Firefox OS/Performance/Power/Testing

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The goals of the initial power consumption testing are as follows:

  • Baseline version 1.1 power consumption performance for B2G on Hamatchi, Nexus S, and Nexus 4 hardware.
    • Detect power consumption regressions in 1.2 and later versions of B2G.
  • Baseline Android ICS and JB on the Nexus S and Nexus 4 hardware.
    • Identify areas where B2G has non-trivially worse power consumption performance than Android.
  • Gain the capability to triage, verify, and confirm leo+ bugs coming from hardware partners.


We are taking a black-box approach to power consumption testing. We are using a digital ammeter wired between the battery and the device to measure power consumption directly during testing runs. The problem of time correlation is to be solved initially by measuring the sampling delay in the commercial-off-the-shelf (COTS) digital ammeter that we currently are using to measure current. Once we know the mean time to first sample (MTFS) from the ammeter, then it is just a matter of coordinating the system clocks between the host PC and the handset device using NTP. The device will record timestamps for events in the test pass (e.g. simulated taps, app process start, etc) which will later be correlated with the samples coming from the ammeter which will be timestamped by the host PC.

We are building a custom ammeter and control harness for our in-house testing lab that will have firmware that supports time synchronization with the host PC, and reporting back of the time of first sample which will initialize the time correlation of the event data from the phone. Because the time stamp of the first sample will come from the time-coordinated ammeter, it will have higher correlation accuracy then the method used with the COTS ammeter.

Sampling Delay Calibration of COTS Ammeter

A simple USB powered/controlled digital I/O board will be used to estimate the MTFS of the COTS ammeter. The first step is to estimate the I/O propagation delay of the digital I/O board by connecting an output pin to an input pin and measuring the time between sending the command to assert the output pin and receiving the value from the input pin. By dividing that time in half, we get an accurate enough estimation of the time it takes to assert the output pin from the host PC. I call that time delay the I/O propagation delay.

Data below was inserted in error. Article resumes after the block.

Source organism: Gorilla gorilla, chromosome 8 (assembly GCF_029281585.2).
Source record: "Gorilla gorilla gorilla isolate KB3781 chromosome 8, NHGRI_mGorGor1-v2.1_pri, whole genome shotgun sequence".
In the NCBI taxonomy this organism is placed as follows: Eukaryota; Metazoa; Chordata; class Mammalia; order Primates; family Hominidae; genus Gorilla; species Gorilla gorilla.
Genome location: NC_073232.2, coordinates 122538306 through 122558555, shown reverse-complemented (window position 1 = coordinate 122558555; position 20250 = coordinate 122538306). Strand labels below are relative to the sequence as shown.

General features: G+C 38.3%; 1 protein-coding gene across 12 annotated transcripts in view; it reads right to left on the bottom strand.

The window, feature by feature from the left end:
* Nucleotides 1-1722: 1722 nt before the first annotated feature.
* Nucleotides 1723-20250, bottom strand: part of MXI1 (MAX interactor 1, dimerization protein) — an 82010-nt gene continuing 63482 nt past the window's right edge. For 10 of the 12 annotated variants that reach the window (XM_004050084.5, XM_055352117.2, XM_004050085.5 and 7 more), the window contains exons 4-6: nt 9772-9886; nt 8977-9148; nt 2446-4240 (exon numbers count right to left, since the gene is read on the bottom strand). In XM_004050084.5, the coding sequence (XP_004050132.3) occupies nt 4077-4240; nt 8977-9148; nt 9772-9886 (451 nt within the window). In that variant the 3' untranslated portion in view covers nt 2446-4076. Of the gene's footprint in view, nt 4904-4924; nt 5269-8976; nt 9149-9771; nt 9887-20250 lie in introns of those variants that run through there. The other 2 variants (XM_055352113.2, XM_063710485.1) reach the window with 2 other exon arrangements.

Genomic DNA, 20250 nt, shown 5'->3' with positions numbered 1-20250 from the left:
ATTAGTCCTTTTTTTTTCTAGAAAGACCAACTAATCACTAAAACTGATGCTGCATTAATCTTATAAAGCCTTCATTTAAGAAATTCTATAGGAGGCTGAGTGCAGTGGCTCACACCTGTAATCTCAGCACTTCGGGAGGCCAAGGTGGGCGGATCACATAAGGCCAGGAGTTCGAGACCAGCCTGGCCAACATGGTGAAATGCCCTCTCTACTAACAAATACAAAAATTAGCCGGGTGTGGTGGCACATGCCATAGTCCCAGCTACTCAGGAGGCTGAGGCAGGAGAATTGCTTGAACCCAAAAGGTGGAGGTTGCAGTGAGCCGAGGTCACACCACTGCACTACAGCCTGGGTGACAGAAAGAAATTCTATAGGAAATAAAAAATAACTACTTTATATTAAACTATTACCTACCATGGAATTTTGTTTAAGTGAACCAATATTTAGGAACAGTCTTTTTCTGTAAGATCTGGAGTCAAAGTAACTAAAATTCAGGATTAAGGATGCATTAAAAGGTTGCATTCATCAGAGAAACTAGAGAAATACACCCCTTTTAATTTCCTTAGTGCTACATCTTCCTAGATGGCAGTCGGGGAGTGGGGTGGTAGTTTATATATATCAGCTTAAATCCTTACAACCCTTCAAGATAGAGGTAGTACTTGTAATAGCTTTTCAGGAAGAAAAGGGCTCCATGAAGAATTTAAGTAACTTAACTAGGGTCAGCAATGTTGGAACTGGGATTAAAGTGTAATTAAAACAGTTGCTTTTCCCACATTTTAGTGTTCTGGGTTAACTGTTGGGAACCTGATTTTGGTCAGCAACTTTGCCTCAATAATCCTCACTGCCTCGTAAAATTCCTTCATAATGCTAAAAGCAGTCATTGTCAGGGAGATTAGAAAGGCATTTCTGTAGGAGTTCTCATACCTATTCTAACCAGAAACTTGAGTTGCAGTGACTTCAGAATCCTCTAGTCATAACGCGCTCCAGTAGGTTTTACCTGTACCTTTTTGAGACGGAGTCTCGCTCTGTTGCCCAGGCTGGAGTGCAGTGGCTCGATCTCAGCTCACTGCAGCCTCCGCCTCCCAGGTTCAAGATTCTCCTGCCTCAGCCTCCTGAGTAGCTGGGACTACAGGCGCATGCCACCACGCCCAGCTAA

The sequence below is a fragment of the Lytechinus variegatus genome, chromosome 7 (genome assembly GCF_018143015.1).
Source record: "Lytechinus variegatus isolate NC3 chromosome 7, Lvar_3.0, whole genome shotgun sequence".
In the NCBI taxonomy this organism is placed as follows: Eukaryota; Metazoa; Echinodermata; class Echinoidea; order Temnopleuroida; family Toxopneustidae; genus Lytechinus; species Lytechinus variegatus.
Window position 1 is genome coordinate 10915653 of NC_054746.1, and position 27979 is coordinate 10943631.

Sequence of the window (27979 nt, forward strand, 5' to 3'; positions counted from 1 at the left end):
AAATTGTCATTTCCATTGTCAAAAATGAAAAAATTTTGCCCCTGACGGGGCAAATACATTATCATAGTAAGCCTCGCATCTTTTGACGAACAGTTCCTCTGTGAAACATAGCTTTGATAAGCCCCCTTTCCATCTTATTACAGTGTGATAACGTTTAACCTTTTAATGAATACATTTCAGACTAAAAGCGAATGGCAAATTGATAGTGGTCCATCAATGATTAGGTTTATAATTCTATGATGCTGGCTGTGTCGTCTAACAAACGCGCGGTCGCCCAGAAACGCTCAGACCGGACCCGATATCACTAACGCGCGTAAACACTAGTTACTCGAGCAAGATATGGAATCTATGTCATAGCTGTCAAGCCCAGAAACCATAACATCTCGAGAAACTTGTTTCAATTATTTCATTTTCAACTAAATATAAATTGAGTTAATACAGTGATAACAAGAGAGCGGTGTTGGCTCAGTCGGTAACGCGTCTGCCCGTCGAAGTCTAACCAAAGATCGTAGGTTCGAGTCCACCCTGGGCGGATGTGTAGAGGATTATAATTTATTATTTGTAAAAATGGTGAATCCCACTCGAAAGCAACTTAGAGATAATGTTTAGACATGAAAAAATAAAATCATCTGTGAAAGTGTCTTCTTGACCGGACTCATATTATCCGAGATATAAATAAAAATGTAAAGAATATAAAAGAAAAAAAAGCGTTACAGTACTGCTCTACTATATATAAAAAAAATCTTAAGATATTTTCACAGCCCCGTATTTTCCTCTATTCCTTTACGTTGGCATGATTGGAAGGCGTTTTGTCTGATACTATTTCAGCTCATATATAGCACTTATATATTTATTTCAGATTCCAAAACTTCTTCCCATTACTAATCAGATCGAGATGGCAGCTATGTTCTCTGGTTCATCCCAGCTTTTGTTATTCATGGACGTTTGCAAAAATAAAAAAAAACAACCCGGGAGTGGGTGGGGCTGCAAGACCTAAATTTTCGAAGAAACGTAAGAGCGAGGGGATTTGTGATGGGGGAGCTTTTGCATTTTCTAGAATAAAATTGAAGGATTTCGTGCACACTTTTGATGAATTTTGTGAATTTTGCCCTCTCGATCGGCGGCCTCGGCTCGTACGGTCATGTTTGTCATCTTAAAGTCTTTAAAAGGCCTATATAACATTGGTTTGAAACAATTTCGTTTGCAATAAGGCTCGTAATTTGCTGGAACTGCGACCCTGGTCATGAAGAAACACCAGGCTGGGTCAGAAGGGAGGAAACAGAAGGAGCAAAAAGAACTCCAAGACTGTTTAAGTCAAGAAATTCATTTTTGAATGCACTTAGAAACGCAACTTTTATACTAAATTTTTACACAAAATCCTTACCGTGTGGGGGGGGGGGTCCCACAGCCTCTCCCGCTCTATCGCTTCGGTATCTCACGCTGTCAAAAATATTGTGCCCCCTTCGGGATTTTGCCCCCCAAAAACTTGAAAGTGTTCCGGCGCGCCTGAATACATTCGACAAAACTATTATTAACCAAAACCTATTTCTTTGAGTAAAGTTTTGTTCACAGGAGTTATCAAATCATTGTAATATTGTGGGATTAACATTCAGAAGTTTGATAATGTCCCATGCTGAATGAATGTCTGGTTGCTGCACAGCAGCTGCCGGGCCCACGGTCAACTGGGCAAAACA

The next step is to connect the digital ammeter between the I/O board's output pin and input pin. Then, measure the time between sending the command to assert the output pin and receiving a sample on the ammeter that shows current flowing. If we subtract the I/O propagation delay from the total time between sending the command and receiving a sample showing current, we get an estimate of the sampling delay in the COTS ammeter.

The COTS ammeter delay will then be use as the negative time delta from the time stamped samples coming from the ammeter when correlating current measurements with the event timestamps coming from the handset device. This should be good enough for our initial baselining and bug fixing activities. The design of our own custom ammeter and control harness seeks to make the time stamp correlation much more precise by using a clock coordination algorithm to synchronize the clocks on the device and the ammeter with that of the host PC.


The COTS ammeter we use to measure the current draw is the Yocto-Amp from Yoctopuce Labs.

For the initial estimate of the MTFS for the ammeter, we will also use a GoodFET22 USB I/O device for the timing described in the above section.

For the second revision of our setup, the hardware will consist of a 3D printed battery harness that sits between the battery and the device, allowing us to measure the power draw without soldering directly to the battery and device. The PCB used in the revision two battery harness will be a custom built ammeter and relay board that will be used to actuate buttons as well as measure power usage.


There are several pieces of software that need to be written for the power draw testing.


  • USB I/O board propagation delay timer.
  • USB I/O board and ammeter measurement delay timer.
  • Changes to logging level in both marionette and gecko to output I/O event timestamps into the logs.


  • Changes to the marionette driver scripts to run NTP over ADP UDP forward to synchronize the device clock with the host PC clock.
  • Changes to the marionette driver scripts to drive the ammeter and collect data from it.